For both the Wizards and the Capitals, early experience made it clear that the teams will need to confront the same problems that have plagued them throughout the regular season in order to make a mark on the upcoming post-seasons. While both clubs find themselves in competitive series with beatable opponents, the teams have still demonstrated weaknesses early on. As the Caps face the New York Islanders and the Wizards face the Toronto Raptors, they will have to shake old habits in order to advance.

After the Wizards’ 93-86 win over the Raptors, the word that has repeatedly been tossed around is “sloppy.” By no means is that intended to reflect on the performance of Washington alone. The Raptors missed seven shots in a row during the overtime period and struggled to stay even with the Wizards throughout much of the game. All-Star Kyle Lowry went a disappointing 2-for-10 with seven points in 33 minutes, fouling out with three minutes left in the fourth quarter — typifying a game with plenty of miscues for Toronto.

The Wizards, however, submitted a similarly haphazard performance, squandering a 15-point lead with eight minutes remaining in the fourth quarter. The Raptors were able to take advantage of an issue that has plagued the Wizards throughout the second half of the season — the inability to hold on to fourth quarter leads, including a fourth quarter drought against Toronto Feb. 11 when Washington did not score in the final two minutes of regulation. While that type of performance can be absorbed in a regular season contest in a weak Eastern Conference, it is going to come back and bite the Wizards come playoff time.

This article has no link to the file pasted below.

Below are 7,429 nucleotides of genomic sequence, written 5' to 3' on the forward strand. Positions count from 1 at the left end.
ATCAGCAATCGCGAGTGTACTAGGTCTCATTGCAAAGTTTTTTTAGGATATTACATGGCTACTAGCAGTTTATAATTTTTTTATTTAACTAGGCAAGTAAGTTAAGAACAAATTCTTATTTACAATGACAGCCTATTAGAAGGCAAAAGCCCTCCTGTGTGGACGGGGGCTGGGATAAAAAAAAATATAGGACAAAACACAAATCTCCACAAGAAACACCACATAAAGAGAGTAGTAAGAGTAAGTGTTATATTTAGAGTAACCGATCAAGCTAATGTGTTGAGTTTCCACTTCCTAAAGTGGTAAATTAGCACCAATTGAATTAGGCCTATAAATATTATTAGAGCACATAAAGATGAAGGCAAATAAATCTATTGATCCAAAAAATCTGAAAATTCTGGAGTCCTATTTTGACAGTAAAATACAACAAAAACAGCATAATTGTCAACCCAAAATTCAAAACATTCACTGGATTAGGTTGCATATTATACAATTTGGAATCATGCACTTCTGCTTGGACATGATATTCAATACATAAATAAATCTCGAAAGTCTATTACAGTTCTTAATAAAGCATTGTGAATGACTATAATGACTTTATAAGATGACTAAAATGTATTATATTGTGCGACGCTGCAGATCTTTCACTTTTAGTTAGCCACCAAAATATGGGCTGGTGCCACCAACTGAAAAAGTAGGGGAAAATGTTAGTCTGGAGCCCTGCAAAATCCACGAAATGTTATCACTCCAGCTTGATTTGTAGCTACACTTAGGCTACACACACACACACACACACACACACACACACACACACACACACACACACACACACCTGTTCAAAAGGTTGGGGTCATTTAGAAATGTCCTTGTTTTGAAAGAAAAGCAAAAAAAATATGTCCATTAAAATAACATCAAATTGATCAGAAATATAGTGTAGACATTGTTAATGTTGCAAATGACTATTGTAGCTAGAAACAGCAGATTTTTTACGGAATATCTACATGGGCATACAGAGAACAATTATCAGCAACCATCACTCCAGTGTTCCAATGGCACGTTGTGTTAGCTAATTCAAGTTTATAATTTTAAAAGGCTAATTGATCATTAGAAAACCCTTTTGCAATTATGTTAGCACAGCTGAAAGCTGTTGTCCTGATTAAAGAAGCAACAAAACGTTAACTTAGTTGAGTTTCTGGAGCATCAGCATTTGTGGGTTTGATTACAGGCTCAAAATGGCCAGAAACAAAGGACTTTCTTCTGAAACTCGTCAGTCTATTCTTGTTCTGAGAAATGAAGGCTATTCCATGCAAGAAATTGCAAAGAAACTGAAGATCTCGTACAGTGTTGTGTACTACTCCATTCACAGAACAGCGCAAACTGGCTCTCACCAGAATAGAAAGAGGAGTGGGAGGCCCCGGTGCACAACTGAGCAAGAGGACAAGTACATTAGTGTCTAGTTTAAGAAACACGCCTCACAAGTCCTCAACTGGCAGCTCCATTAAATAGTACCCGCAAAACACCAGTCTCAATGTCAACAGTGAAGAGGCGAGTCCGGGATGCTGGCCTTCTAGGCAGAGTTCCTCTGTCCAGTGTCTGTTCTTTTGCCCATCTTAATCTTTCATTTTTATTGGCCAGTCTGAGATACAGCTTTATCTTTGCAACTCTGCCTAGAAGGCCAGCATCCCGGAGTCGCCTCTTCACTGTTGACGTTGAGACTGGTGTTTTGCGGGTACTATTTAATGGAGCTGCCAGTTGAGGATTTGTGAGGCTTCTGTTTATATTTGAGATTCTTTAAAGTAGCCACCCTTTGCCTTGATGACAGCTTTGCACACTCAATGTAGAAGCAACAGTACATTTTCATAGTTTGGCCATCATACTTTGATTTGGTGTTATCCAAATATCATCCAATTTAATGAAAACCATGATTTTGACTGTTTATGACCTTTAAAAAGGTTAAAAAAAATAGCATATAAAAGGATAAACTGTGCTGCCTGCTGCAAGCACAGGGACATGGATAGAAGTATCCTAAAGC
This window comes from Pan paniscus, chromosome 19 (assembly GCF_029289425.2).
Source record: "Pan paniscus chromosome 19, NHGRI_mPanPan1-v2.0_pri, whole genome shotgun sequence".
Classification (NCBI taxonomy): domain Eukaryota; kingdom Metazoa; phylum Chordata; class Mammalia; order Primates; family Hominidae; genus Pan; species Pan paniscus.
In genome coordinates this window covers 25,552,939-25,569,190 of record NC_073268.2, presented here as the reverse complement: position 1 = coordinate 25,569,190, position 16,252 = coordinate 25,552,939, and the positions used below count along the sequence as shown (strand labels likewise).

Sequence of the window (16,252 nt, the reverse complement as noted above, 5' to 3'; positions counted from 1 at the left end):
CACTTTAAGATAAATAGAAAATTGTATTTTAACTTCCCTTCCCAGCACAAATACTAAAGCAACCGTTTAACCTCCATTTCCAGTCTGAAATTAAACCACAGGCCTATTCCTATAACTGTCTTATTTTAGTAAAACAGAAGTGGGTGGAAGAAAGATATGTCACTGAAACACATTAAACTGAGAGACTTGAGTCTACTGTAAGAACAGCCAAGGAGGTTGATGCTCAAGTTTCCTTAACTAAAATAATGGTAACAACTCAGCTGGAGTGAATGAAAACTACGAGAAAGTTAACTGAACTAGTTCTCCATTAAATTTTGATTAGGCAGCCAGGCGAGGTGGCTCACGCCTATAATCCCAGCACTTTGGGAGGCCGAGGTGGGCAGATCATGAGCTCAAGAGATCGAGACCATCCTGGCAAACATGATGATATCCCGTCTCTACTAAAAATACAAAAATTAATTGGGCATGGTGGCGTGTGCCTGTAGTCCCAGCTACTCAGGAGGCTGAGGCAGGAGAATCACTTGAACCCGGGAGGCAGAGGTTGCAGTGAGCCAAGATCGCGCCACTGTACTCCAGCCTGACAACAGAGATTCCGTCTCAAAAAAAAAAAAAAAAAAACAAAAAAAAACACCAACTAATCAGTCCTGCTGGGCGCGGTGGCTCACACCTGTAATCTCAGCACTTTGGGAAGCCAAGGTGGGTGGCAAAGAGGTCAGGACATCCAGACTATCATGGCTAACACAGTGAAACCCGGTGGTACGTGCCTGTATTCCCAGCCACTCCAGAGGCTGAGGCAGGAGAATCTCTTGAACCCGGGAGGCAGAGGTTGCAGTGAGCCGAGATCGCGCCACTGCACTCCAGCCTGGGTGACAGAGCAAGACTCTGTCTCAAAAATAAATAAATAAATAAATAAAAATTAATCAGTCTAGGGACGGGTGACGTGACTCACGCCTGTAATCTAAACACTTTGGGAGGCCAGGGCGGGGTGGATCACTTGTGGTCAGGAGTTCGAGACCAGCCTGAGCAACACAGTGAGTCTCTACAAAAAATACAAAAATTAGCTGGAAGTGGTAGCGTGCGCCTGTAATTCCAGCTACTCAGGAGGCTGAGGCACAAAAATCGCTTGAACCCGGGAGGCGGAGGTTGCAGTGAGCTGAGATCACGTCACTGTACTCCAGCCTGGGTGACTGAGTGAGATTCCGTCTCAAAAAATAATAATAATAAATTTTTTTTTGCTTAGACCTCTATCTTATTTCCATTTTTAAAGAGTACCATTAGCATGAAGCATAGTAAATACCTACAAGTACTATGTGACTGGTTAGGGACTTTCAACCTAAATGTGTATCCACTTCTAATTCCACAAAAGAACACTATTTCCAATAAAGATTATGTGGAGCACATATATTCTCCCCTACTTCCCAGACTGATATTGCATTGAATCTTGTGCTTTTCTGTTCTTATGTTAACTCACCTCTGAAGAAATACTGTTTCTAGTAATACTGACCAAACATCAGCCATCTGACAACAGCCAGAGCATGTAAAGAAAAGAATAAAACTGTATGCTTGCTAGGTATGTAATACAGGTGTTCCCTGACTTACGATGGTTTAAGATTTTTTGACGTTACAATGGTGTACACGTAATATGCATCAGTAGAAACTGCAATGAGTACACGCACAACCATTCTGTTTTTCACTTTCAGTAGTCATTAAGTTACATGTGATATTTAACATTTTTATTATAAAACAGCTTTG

Following along on my phone at a Nationals game — as the spotty service forced me to occasionally depend on scoreboard updates — I thought that, for once, the Wizards would be able to escape in game one with an easy victory. As the page reloaded slowly every five minutes, that dream slipped away. As Bradley Beal shot 6-of-23 and the Wizards repeatedly demonstrated that holding a lead is the hardest thing for their team to accomplish, it became clear that the Wizards cannot rely on these types of performances to lead to victory. Again, this was a game between two stumbling teams, and if the Raptors recover in this series before the Wizards do, it will end quickly.

The Capitals are another story. The frustration associated with this franchise in the postseason is well-documented and onerous, as detailed by the Washington Times, which has documented the Caps’ playoff failures over the years. Despite making the playoffs in seven of the last eight years — missing out only in 2013-14 — the Capitals have advanced to the conference finals only once, in 2009-10. In that year, they lost the series in seven games after being held to three goals in the last three games of the series by the same goalie, Jaroslav Halak. Halak currently mans the net for the Islanders.

Thus, while the Wizards confront their second-half woes, the Capitals must deal with a larger concern: the inability to make a mark in the playoffs. As Ovechkin continues his historic goal-scoring pace in the regular season with his third straight 50-goal campaign, he and the team continue to freeze in the playoffs. On Sunday, a 1-1 score after regulation, leveled by the Capitals late in the third period, gave the Wizards a shot at victory in overtime. However, in that overtime period, the Caps never possessed the puck, conceding a goal and the game 15 seconds into the period. That game put the Caps down 2-1 in a series in which they have never scored first or had an edge in wins over the Islanders.

Altogether, the Wizards and Capitals both have concerns that need to be addressed. The Wizards, a young team that is probably a step down from the elite talent that tends to have its way in the NBA playoffs, are under a little less pressure than the Capitals, who once again find themselves under scrutiny and are testing fans’ frustration early. Whether both will move forward or we find ourselves turning our full attention to baseball earlier than anticipated will depend on both teams facing down old patterns and breaking free from them.



Matt Raab is a sophomore in the School of Foreign Service. This is the final appearance of AROUND THE DISTRICT this semester.

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